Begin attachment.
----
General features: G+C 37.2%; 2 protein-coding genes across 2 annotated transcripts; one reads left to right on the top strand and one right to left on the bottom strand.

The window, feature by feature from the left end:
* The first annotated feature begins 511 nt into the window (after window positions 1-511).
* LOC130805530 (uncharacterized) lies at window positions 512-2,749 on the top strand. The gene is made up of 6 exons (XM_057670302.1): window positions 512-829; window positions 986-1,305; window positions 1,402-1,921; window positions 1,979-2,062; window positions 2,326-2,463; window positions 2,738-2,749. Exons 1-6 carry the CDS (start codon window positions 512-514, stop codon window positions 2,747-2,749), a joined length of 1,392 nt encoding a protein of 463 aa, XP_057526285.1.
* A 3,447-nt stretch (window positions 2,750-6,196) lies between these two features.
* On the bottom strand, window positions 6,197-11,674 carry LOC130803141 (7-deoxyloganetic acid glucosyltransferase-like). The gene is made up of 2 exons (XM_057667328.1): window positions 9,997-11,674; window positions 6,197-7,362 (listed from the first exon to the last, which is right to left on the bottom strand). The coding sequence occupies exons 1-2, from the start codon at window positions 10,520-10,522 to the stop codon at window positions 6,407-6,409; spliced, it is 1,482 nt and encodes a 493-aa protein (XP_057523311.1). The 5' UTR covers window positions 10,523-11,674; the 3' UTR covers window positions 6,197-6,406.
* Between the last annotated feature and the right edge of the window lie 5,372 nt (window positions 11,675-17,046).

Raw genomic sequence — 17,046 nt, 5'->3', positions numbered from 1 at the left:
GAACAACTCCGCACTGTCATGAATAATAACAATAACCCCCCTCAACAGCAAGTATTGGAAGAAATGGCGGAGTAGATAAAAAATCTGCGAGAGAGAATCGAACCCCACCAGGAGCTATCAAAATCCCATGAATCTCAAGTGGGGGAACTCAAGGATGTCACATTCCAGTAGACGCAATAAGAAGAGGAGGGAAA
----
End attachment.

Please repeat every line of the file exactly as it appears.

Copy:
General features: G+C 37.2%; 2 protein-coding genes across 2 annotated transcripts; one reads left to right on the top strand and one right to left on the bottom strand.

The window, feature by feature from the left end:
* The first annotated feature begins 511 nt into the window (after window positions 1-511).
* LOC130805530 (uncharacterized) lies at window positions 512-2,749 on the top strand. The gene is made up of 6 exons (XM_057670302.1): window positions 512-829; window positions 986-1,305; window positions 1,402-1,921; window positions 1,979-2,062; window positions 2,326-2,463; window positions 2,738-2,749. Exons 1-6 carry the CDS (start codon window positions 512-514, stop codon window positions 2,747-2,749), a joined length of 1,392 nt encoding a protein of 463 aa, XP_057526285.1.
* A 3,447-nt stretch (window positions 2,750-6,196) lies between these two features.
* On the bottom strand, window positions 6,197-11,674 carry LOC130803141 (7-deoxyloganetic acid glucosyltransferase-like). The gene is made up of 2 exons (XM_057667328.1): window positions 9,997-11,674; window positions 6,197-7,362 (listed from the first exon to the last, which is right to left on the bottom strand). The coding sequence occupies exons 1-2, from the start codon at window positions 10,520-10,522 to the stop codon at window positions 6,407-6,409; spliced, it is 1,482 nt and encodes a 493-aa protein (XP_057523311.1). The 5' UTR covers window positions 10,523-11,674; the 3' UTR covers window positions 6,197-6,406.
* Between the last annotated feature and the right edge of the window lie 5,372 nt (window positions 11,675-17,046).

Raw genomic sequence — 17,046 nt, 5'->3', positions numbered from 1 at the left:
GAACAACTCCGCACTGTCATGAATAATAACAATAACCCCCCTCAACAGCAAGTATTGGAAGAAATGGCGGAGTAGATAAAAAATCTGCGAGAGAGAATCGAACCCCACCAGGAGCTATCAAAATCCCATGAATCTCAAGTGGGGGAACTCAAGGATGTCACATTCCAGTAGACGCAATAAGAAGAGGAGGGAAA